Within the context of cyber conflict a large amount of resources is applied to the tactical elements without consideration to operational art or strategic thinking. Part of this is driven by the pseudo religious techno culture of the network centric environment. You can find within that environmental variable the seeds to a lot of issues in why cyber strategy has not matured.
Before we smash up strategic thinking to strategic leadership it might be important to think about the various issues. As an example, if strategic thinking is cross domain can a strategic thinking be moved between domains? Chi, Glaser and other empiricists would point out the flaw of the chess master as army strategist. The knowledge does not transfer as tested and evaluated. Besides, the second part of our rule says that strategic thinking is going to require domain expertise. It is the concepts that can be moved between domains not the actual skills. Orson Scott Card’s Ender was a fantasy not the reality. Domain expertise is required. This is one of the reasons why MBAs can’t manage information technology no matter how much they cook the books saying they can.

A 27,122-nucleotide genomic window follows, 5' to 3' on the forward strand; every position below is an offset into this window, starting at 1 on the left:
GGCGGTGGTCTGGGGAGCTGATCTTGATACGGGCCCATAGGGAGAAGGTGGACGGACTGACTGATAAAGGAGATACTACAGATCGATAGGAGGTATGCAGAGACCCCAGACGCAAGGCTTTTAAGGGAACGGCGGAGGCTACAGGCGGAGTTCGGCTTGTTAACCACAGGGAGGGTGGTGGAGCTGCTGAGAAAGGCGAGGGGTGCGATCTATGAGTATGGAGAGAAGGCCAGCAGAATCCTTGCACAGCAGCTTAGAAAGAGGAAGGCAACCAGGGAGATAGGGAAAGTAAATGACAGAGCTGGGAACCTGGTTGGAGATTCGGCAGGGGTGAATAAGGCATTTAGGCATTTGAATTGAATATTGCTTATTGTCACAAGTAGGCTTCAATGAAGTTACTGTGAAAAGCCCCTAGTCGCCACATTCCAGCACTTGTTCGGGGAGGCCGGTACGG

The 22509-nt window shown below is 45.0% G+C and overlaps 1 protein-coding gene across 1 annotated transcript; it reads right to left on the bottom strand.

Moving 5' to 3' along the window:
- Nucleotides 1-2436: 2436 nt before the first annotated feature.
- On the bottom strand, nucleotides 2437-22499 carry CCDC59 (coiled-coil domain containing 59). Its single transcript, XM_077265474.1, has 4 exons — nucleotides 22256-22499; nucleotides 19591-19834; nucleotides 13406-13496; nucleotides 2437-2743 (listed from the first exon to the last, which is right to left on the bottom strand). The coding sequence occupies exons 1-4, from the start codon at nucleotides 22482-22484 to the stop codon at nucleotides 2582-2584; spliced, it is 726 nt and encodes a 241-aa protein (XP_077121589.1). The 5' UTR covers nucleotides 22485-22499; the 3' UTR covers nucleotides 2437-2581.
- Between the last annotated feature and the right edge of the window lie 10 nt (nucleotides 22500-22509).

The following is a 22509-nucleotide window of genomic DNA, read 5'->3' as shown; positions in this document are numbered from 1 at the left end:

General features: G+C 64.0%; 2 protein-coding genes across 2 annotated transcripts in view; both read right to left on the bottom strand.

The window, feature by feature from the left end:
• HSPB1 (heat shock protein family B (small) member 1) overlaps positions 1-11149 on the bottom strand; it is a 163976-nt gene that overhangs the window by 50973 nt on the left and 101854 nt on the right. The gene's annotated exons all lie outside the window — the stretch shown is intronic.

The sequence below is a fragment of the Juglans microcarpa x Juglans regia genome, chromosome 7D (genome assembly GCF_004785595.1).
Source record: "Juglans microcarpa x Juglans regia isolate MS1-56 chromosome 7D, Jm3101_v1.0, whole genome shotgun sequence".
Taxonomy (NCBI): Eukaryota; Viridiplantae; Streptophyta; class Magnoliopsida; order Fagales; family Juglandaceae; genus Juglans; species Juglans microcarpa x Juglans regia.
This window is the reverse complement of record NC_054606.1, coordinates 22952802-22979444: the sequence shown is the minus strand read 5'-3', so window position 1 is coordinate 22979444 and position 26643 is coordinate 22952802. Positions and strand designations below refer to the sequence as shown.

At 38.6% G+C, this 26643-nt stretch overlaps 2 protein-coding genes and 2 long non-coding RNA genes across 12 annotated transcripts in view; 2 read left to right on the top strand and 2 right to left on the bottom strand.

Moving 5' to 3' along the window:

The element of system analysis is important. Domain expertise will allow for higher level thinking that is contextually relevant to the domain. Systems have specific characteristics that can be expressed in a variety of ways. Similarly understanding how operations impact the organization is important. This is the feedback loop that informs the strategist on how well directions are being followed.
Once a resource has been allocated the clear and full understanding of that allocation in the domain context is required. Just finding the resource would be an operational characters tic, but understanding the domain impacts will inform the strategists.
One of the impacts of this model is that it informs why certain strategic leadership positions may not be effective. Another element of this is the ability to measure several of the characteristics.